The Origins of the Dunorlan Estate
The estate that later became known as Dunorlan first emerges
into history as Burnthouse or Calverley Manor Farm. The original
farmhouse appears on the earliest Tunbridge Wells map produced by
John Bowra in 1738. After the death of owner Thomas Panuwell in
1823, the farm was acquired by the developer John Ward as part of
the 1000 acre Calverley Estate. Ward's primary intention in
acquiring this land was to create a new town at the top of Mount
Pleasant hill to rival the old village centred on the Pantiles, so
the Burnthouse Farm property was retained in its original state.
His set of estate plans dated 1829 show the farmhouse, the
chalybeate spring and a stream flowing into a very insignificant
looking pond. T Stidolph's survey of 1838 for the town's first
local government shows little change, except that the pond has been
enlarged to form a substantial lake.
Henry Reed creates Dunorlan
In the 1850s, the farmhouse and its associated lands were
purchased by the Tasmanian millionaire and evangelist Henry Reed
(1806-1880). Henry Reed was born in Doncaster in Yorkshire in 1806,
but emigrated to Tasmania in 1827. There he built up a six and a
half thousand acre estate, and exported wheat and timber to
England. He became something of a local hero, praised by his
contemporaries for helping to bring civilisation to a colony whose
inhabitants were mostly convicts.
Intending to establish his retirement home in Tunbridge Wells,
Henry Reed demolished the existing farmhouse and erected an ornate
mansion on the site. It was completed in 1862 and is believed to
have been designed by the architect William Willicombe. Henry Reed
named his new house Dunorlan. In the sale brochure of 1871-2
Dunorlan is described as 'a most elegant and substantial mansion,
erected ... entirely of Normandy stone, in the Italian style of
architecture, finished throughout in the most perfect manner, and
in every way adapted for the comfort and enjoyment of a nobleman or
gentleman of fortune'. More recent witnesses were, however, less
complimentary. Josephine Carminhow, who worked there in the house's
latter days, characterises it as an 'architectural monstrosity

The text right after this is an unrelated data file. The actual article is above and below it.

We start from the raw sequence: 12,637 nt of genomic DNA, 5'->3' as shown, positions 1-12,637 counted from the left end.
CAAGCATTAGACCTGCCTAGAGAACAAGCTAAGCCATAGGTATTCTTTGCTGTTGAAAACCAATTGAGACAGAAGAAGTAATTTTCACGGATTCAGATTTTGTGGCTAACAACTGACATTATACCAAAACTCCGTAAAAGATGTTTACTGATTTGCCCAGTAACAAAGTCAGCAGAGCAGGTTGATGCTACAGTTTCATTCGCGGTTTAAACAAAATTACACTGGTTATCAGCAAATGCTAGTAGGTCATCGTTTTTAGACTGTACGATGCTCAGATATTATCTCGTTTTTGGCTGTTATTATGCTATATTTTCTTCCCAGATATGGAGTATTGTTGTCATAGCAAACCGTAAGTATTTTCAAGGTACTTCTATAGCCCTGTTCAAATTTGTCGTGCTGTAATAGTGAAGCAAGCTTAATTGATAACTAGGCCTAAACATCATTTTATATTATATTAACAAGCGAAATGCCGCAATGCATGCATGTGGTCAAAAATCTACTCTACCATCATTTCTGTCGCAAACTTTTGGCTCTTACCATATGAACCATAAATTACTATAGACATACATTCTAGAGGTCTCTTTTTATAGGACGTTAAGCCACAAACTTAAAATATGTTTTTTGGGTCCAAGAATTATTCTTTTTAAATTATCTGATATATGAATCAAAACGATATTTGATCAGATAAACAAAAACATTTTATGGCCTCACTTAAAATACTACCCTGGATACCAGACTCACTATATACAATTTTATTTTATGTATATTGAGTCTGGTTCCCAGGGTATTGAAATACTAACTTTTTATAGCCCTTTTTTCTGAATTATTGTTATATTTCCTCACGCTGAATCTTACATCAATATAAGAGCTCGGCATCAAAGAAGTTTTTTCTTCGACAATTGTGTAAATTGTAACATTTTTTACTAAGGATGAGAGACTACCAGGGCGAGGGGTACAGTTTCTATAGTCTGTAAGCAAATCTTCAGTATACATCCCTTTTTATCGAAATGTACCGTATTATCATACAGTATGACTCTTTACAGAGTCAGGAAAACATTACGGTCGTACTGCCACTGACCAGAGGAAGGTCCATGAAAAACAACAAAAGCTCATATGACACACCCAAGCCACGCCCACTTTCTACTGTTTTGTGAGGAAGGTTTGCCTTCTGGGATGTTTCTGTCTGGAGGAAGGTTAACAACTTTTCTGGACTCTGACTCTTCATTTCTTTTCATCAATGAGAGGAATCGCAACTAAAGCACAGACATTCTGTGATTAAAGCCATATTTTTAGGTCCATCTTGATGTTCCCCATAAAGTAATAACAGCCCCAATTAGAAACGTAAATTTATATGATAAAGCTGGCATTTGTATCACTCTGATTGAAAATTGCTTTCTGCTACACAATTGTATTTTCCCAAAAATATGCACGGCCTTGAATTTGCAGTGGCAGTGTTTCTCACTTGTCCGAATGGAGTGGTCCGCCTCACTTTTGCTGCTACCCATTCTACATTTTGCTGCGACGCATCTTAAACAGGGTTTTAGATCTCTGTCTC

(which) represented everything one might expect from a man with too
much money and too little taste'.
In addition to building a new house, Henry Reed also had the
surrounding area, previously divided into fields, landscaped and
planted to form a park. The work was carried out according to
designs prepared by Robert Marnock (1800-1889), a distinguished
landscape architect who first made a name for himself by designing
the Royal Botanic Society's garden at Regent's Park in 1839.
Marnock worked at Dunorlan according to his guiding principle of
'harmony with nature'. He made prominent use of the existing stream
and other water features. The lake was adapted to form 'a fine
ornamental sheet of water of about six acres, with prettily shaped
islands and well stocked with fish'.
New plantings included 'a luxuriant avenue of deodaras and
douglas picea, leading from an elegant grecian temple to a handsome
stone basin and fountain'. The fountain, constructed by James
Pulham and exhibited at the Crystal Palace in 1862, was lavishly
ornamented with classical figures which matched the double row of
statues along the avenue. It was surmounted by a figure of Hebe.
Although appearing to be sculptured stone, the fountain and statues
were in fact moulded from a composite material known as pulhamite,
also used for a variety of artificial rocks. The fountain was
powered by water pouring out of the main lake, down a waterfall and